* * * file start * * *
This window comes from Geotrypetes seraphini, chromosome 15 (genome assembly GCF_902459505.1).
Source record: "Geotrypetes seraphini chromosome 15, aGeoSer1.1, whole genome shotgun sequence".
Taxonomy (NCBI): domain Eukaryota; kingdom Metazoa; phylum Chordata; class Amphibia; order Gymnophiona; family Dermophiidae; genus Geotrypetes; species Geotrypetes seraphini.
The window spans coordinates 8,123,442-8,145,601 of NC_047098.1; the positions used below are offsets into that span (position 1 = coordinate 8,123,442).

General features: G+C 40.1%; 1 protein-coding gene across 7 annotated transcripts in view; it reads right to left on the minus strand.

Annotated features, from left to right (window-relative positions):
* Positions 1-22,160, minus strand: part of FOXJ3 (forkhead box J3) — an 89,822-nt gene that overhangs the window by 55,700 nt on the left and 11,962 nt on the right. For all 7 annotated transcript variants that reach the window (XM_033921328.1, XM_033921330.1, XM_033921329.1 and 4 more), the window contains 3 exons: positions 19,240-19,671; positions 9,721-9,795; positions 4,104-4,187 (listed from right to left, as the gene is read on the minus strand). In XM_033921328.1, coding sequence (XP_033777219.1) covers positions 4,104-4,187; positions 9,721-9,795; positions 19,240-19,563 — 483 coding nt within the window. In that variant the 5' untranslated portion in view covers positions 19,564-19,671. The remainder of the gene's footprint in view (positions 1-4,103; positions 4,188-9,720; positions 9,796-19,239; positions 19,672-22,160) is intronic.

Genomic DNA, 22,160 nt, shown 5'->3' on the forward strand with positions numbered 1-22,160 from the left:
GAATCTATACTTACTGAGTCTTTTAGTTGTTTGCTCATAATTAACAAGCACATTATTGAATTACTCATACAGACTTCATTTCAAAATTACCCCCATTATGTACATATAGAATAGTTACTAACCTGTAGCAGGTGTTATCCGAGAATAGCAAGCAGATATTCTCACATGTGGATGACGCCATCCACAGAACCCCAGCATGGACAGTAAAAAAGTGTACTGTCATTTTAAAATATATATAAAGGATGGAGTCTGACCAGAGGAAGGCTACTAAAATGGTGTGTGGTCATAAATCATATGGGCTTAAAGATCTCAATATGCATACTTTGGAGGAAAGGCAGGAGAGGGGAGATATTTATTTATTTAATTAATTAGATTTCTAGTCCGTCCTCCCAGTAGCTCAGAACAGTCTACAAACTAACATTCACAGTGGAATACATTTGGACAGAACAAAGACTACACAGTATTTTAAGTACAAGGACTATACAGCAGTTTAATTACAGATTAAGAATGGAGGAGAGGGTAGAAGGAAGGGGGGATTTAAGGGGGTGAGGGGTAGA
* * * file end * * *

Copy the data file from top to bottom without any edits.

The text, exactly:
This window comes from Geotrypetes seraphini, chromosome 15 (genome assembly GCF_902459505.1).
Source record: "Geotrypetes seraphini chromosome 15, aGeoSer1.1, whole genome shotgun sequence".
Taxonomy (NCBI): domain Eukaryota; kingdom Metazoa; phylum Chordata; class Amphibia; order Gymnophiona; family Dermophiidae; genus Geotrypetes; species Geotrypetes seraphini.
The window spans coordinates 8,123,442-8,145,601 of NC_047098.1; the positions used below are offsets into that span (position 1 = coordinate 8,123,442).

General features: G+C 40.1%; 1 protein-coding gene across 7 annotated transcripts in view; it reads right to left on the minus strand.

Annotated features, from left to right (window-relative positions):
* Positions 1-22,160, minus strand: part of FOXJ3 (forkhead box J3) — an 89,822-nt gene that overhangs the window by 55,700 nt on the left and 11,962 nt on the right. For all 7 annotated transcript variants that reach the window (XM_033921328.1, XM_033921330.1, XM_033921329.1 and 4 more), the window contains 3 exons: positions 19,240-19,671; positions 9,721-9,795; positions 4,104-4,187 (listed from right to left, as the gene is read on the minus strand). In XM_033921328.1, coding sequence (XP_033777219.1) covers positions 4,104-4,187; positions 9,721-9,795; positions 19,240-19,563 — 483 coding nt within the window. In that variant the 5' untranslated portion in view covers positions 19,564-19,671. The remainder of the gene's footprint in view (positions 1-4,103; positions 4,188-9,720; positions 9,796-19,239; positions 19,672-22,160) is intronic.

Genomic DNA, 22,160 nt, shown 5'->3' on the forward strand with positions numbered 1-22,160 from the left:
GAATCTATACTTACTGAGTCTTTTAGTTGTTTGCTCATAATTAACAAGCACATTATTGAATTACTCATACAGACTTCATTTCAAAATTACCCCCATTATGTACATATAGAATAGTTACTAACCTGTAGCAGGTGTTATCCGAGAATAGCAAGCAGATATTCTCACATGTGGATGACGCCATCCACAGAACCCCAGCATGGACAGTAAAAAAGTGTACTGTCATTTTAAAATATATATAAAGGATGGAGTCTGACCAGAGGAAGGCTACTAAAATGGTGTGTGGTCATAAATCATATGGGCTTAAAGATCTCAATATGCATACTTTGGAGGAAAGGCAGGAGAGGGGAGATATTTATTTATTTAATTAATTAGATTTCTAGTCCGTCCTCCCAGTAGCTCAGAACAGTCTACAAACTAACATTCACAGTGGAATACATTTGGACAGAACAAAGACTACACAGTATTTTAAGTACAAGGACTATACAGCAGTTTAATTACAGATTAAGAATGGAGGAGAGGGTAGAAGGAAGGGGGGATTTAAGGGGGTGAGGGGTAGA